Listen to today's episode of StarDate on the web the same day it airs in high-quality streaming audio without any extra ads or announcements. Choose a $8 one-month pass, or listen every day for a year for just $30.
You are here
When you turn the tap on your kitchen sink, you have a pretty good idea where the water came from — a municipal water plant, or maybe your own well. But scientists are still trying to figure out where that water came from originally — what turned on the tap that made Earth the blue planet.
The newborn Earth was too hot to hold onto much water, which means the water had to be deposited later. For decades, the leading idea said it came from comets — balls of ice and rock left over from the birth of the solar system. According to that idea, when comets slammed into our planet they deposited vast amounts of water, which slowly coated more than two-thirds of Earth’s surface.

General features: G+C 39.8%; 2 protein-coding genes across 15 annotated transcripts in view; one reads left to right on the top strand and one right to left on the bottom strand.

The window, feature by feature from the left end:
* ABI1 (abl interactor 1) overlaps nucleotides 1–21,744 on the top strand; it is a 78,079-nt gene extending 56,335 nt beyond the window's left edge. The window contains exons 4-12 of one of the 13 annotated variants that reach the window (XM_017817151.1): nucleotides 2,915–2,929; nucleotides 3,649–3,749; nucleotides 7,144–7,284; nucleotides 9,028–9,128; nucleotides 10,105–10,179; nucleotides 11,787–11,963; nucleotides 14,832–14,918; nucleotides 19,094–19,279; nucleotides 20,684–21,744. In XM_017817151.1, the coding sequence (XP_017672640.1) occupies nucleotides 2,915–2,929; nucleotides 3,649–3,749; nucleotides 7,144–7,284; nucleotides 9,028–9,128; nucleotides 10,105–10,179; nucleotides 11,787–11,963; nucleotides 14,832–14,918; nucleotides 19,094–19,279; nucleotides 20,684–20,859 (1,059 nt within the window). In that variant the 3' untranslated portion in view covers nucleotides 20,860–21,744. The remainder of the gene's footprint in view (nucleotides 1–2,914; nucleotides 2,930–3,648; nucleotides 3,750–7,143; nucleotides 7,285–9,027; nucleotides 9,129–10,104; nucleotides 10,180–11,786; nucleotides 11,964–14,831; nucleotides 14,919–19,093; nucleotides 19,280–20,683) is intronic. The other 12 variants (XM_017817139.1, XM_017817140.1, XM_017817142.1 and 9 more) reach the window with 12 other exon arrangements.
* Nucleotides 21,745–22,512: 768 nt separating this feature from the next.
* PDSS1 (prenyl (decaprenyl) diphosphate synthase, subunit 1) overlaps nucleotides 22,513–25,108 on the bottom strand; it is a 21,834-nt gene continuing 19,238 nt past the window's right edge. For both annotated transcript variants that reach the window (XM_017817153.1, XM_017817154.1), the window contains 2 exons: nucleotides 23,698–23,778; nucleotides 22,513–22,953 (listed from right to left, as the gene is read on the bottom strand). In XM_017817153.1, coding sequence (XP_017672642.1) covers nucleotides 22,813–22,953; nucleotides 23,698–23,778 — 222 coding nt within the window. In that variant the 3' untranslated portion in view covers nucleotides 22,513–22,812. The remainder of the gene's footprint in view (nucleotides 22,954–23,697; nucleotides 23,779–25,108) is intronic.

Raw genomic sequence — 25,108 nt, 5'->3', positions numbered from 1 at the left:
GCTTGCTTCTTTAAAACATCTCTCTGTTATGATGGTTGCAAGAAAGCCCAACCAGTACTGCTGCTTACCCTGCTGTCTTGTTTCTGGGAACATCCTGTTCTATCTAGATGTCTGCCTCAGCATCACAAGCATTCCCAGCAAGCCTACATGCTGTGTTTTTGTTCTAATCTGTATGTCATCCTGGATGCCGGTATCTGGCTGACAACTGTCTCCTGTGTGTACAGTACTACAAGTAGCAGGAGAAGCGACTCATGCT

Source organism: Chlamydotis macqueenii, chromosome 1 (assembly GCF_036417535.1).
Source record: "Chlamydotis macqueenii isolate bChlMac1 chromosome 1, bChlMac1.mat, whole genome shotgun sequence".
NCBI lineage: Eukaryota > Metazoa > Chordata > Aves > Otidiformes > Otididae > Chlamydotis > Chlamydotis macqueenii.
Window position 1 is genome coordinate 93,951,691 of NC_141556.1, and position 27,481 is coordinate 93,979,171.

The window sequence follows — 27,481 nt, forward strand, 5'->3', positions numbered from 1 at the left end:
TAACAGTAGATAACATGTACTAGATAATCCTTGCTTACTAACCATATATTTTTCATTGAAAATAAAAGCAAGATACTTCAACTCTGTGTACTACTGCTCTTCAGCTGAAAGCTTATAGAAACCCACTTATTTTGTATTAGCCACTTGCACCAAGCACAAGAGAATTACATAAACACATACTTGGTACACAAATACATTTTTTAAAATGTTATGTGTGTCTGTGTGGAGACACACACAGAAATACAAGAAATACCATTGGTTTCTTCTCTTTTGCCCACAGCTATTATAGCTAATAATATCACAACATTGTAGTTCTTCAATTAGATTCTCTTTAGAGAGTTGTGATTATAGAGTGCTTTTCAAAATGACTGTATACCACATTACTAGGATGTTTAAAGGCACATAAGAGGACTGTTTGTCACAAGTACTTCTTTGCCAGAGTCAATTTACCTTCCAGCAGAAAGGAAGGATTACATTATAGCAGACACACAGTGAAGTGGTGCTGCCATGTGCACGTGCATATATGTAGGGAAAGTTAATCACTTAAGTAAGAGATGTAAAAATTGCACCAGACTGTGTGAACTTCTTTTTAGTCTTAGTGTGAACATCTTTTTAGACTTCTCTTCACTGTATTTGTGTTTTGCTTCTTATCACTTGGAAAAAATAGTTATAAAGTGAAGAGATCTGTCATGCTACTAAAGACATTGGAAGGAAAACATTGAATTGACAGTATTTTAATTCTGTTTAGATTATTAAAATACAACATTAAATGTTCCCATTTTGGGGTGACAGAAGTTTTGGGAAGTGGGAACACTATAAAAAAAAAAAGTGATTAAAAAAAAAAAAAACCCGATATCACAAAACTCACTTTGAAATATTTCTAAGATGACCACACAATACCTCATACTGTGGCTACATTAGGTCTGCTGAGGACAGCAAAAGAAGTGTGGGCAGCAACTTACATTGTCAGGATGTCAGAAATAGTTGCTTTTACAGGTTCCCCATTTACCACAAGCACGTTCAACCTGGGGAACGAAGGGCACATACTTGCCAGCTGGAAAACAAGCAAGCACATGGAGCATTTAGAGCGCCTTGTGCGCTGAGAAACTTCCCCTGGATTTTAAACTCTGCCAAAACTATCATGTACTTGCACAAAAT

But observations of almost a dozen comets suggests otherwise. Spacecraft have measured the ratio of different forms of water in these comets. If comets were the source of Earth’s water, they’d match the ratio found here. But with one exception, they don’t. In fact, there’s a vast difference between Earth’s water and that found in most comets.
The closest match to Earth’s water is actually found not in comets, but in asteroids, which inhabit a broad belt between Mars and Jupiter. Although they’re made primarily of rock and metal, many asteroids have fair amounts of ice. Plenty of asteroids have hit our planet over the eons, so they may have supplied most of the water that fills our lakes and oceans — and trickles into our homes when we turn the tap.
Script by Damond Benningfield, Copyright 2015